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Every year, a group of University of Queensland mining engineering students gets have the opportunity to work with the latest mine surveying technology through a unique arrangement with positioning systems and machine control supplier Position Partners.

For the past three years, Position Partners has hosted a practical field survey course for University of Queensland (UQ) second year mining engineering students at the former Wattle Glen Extended open cut mine near Ipswich in western Brisbane.

As part of their degrees, UQ mining engineering students are required to complete a module on mine site surveying, designed to give them a basic understanding of surveying practice and technology.

Up to 100 students participate in the field course, gaining hands-on experience with technology including Topcon TS robotic total stations, Topcon HiPer SR GNSS receivers and ASC-TEC Falcon 8 multi-rotor unmanned aerial vehicles (UAVs).

The most recent of these was in October last year, when 70 students were hosted by Position Partners’ survey specialists and technical staff, who provided on-the-spot training in these latest systems, and then helped them work through a series of practical exercises.

Course co-ordinator Dr Basil Beamish – who also runs his own mining services company, B3 Mining Services – said that in the past, the practical side of the survey module had essentially consisted of taking the students to measure a coal stockpile at the Jeebropilly Mine with tapes and handheld GPS  units.

He worked with registered surveyor Hugh Taylor of Taylor Mining Services – who is also a course lecturer – and together they engaged the involvement of Position Partners.

“This is a major step forward for these courses, where our students can use the latest technology and see it in operation,” said Mr Taylor.

“Surveying is not a large part of the mining engineering degree course, but these young engineers need a basic understanding of surveying and surveying practice and technology.

“It’s really important that graduate engineers have a reasonable understanding of surveying – which is so important to the mining process,” he said.

“I think it is vital for the university to continue with this program.”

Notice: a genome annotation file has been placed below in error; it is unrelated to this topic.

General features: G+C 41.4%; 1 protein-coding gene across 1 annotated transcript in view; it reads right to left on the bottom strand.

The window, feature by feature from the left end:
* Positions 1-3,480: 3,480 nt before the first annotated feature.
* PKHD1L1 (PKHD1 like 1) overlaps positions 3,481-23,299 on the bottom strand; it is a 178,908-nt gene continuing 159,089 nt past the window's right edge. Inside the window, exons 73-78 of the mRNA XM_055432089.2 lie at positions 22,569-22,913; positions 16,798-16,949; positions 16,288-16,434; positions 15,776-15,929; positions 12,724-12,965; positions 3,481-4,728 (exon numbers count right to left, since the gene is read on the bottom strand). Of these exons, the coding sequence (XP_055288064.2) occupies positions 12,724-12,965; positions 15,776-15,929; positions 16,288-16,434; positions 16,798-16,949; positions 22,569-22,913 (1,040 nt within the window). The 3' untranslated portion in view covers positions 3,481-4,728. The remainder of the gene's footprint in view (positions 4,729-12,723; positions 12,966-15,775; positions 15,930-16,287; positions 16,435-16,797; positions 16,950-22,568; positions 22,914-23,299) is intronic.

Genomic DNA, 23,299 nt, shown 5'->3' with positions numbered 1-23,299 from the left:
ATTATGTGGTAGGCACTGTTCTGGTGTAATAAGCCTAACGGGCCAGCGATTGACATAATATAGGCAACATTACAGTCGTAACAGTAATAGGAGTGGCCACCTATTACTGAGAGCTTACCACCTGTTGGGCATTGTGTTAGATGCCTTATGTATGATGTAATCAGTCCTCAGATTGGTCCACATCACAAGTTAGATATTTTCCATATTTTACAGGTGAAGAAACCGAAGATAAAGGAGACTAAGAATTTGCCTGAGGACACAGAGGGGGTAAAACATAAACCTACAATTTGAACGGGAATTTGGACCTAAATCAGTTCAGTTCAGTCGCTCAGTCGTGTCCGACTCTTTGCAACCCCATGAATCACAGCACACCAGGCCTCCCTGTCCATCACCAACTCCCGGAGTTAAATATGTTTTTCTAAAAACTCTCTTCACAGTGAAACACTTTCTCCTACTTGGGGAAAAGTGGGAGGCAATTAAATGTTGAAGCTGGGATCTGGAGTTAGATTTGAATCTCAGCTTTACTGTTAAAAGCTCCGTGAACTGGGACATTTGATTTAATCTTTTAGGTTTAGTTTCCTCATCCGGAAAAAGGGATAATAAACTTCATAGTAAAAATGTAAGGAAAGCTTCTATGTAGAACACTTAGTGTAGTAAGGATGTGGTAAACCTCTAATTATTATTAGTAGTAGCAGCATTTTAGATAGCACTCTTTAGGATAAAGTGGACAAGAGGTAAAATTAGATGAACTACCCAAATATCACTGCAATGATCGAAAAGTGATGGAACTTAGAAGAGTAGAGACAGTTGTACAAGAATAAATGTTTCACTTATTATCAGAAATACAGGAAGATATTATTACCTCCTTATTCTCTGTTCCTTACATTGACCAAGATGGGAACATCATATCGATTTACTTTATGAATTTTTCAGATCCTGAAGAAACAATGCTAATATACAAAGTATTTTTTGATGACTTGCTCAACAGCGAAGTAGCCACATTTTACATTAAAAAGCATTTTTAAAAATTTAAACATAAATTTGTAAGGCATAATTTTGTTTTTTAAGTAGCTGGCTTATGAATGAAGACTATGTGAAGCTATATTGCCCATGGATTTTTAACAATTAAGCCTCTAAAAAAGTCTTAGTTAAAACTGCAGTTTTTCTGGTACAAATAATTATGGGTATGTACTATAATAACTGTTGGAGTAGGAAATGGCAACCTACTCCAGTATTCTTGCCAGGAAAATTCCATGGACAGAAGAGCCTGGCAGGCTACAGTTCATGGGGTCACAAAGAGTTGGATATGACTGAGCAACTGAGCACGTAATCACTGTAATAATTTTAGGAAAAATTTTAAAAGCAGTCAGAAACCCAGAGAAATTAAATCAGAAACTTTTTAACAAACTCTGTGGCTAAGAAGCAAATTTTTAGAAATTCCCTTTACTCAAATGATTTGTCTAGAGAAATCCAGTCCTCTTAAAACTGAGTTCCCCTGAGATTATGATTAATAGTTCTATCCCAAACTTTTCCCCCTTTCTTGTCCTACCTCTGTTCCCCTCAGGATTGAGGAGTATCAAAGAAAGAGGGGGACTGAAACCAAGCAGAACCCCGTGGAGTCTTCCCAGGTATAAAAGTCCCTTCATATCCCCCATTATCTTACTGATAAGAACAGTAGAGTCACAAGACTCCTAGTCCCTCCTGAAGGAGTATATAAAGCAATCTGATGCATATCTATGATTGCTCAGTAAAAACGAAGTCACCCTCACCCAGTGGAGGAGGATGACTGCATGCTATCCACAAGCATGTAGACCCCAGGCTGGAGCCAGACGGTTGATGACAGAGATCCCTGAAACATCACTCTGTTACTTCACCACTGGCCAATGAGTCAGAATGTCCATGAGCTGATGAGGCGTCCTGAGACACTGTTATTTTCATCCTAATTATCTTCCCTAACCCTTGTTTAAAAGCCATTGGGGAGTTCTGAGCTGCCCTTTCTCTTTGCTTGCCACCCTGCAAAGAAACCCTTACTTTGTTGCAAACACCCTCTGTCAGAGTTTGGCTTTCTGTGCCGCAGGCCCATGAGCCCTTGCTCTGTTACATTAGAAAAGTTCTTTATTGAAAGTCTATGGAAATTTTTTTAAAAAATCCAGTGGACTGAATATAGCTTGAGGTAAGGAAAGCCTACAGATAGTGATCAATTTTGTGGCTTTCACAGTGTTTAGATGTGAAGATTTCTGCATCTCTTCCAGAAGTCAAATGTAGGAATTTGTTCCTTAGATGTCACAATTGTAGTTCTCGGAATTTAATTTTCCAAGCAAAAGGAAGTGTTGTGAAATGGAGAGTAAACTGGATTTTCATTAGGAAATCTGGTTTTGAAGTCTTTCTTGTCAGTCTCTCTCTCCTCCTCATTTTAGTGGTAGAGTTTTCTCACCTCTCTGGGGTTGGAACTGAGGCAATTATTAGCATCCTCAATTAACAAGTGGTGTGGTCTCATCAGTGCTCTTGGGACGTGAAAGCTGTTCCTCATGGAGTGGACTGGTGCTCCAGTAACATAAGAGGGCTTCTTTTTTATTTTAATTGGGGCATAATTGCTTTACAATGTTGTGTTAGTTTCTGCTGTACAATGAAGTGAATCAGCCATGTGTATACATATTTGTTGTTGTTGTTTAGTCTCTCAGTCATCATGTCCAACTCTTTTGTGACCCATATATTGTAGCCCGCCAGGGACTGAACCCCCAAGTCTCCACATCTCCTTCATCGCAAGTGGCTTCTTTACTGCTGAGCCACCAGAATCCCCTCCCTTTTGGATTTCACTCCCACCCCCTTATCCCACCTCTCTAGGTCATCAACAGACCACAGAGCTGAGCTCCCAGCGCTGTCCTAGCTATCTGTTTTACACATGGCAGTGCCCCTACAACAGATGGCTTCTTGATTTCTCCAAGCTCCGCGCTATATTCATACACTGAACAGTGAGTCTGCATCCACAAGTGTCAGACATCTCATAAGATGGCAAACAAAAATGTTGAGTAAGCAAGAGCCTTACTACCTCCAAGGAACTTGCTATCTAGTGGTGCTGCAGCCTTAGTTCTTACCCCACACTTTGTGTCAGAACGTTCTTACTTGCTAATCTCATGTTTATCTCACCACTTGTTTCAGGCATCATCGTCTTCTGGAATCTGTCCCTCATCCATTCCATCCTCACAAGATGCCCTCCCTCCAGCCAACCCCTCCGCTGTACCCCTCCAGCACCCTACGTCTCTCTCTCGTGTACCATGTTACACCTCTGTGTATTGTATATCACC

Course co-ordinator “Now having them on a site with all this latest equipment means we were able to run them through various formative surveying exercises, get them familiar with the technology and interact with Position Partner’s technical people,” he said.

Beamish said the practical field survey course worked well for a number of reasons.

“For many of these students, this is actually their first time on a mine site,” he said.

“And having them on a site with all this latest equipment means we were able to run them through various formative surveying exercises, get them familiar with the technology and interact with Position Partner’s technical people,” he said.

“The major development with our latest course was that they were exposed to UAV technology, which is a whole new way things are moving for the mining industry,” he said.

“From my point of view, it makes my teaching very relevant; they are seeing the next wave of technology as it’s being introduced to the industry.

“By the time they graduate, they will be very much aware of all these changes taking place in the industry,” Dr Beamish said.

Alan Fetherstonhaugh, Position Partners’ Northern Region Business Manager for Survey, GPS & UAVs, said the company was only too happy to be involved in such teaching courses.

“They enable tomorrow’s generation of mining engineers to become familiar with the very latest equipment, technology and trends – which are usually not readily available within universities.”

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